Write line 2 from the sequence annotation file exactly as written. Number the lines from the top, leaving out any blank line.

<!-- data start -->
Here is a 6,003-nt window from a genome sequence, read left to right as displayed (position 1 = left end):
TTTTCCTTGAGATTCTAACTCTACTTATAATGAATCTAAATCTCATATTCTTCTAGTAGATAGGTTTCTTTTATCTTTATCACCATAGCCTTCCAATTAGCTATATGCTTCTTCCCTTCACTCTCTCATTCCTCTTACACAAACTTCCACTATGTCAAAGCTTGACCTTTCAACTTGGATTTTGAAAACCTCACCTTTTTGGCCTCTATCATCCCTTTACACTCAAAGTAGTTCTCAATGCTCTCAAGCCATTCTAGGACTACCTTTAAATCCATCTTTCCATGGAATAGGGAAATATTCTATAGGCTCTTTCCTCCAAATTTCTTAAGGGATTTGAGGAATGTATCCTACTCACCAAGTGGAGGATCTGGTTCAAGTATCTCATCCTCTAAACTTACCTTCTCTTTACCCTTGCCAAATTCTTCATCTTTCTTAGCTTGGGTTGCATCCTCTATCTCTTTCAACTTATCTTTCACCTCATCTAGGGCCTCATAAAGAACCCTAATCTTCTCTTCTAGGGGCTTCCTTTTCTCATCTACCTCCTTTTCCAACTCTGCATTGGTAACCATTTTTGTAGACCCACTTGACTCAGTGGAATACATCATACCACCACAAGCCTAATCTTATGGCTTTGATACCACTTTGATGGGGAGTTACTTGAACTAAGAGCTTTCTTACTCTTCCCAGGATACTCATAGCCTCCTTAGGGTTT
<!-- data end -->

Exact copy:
TTTTCCTTGAGATTCTAACTCTACTTATAATGAATCTAAATCTCATATTCTTCTAGTAGATAGGTTTCTTTTATCTTTATCACCATAGCCTTCCAATTAGCTATATGCTTCTTCCCTTCACTCTCTCATTCCTCTTACACAAACTTCCACTATGTCAAAGCTTGACCTTTCAACTTGGATTTTGAAAACCTCACCTTTTTGGCCTCTATCATCCCTTTACACTCAAAGTAGTTCTCAATGCTCTCAAGCCATTCTAGGACTACCTTTAAATCCATCTTTCCATGGAATAGGGAAATATTCTATAGGCTCTTTCCTCCAAATTTCTTAAGGGATTTGAGGAATGTATCCTACTCACCAAGTGGAGGATCTGGTTCAAGTATCTCATCCTCTAAACTTACCTTCTCTTTACCCTTGCCAAATTCTTCATCTTTCTTAGCTTGGGTTGCATCCTCTATCTCTTTCAACTTATCTTTCACCTCATCTAGGGCCTCATAAAGAACCCTAATCTTCTCTTCTAGGGGCTTCCTTTTCTCATCTACCTCCTTTTCCAACTCTGCATTGGTAACCATTTTTGTAGACCCACTTGACTCAGTGGAATACATCATACCACCACAAGCCTAATCTTATGGCTTTGATACCACTTTGATGGGGAGTTACTTGAACTAAGAGCTTTCTTACTCTTCCCAGGATACTCATAGCCTCCTTAGGGTTT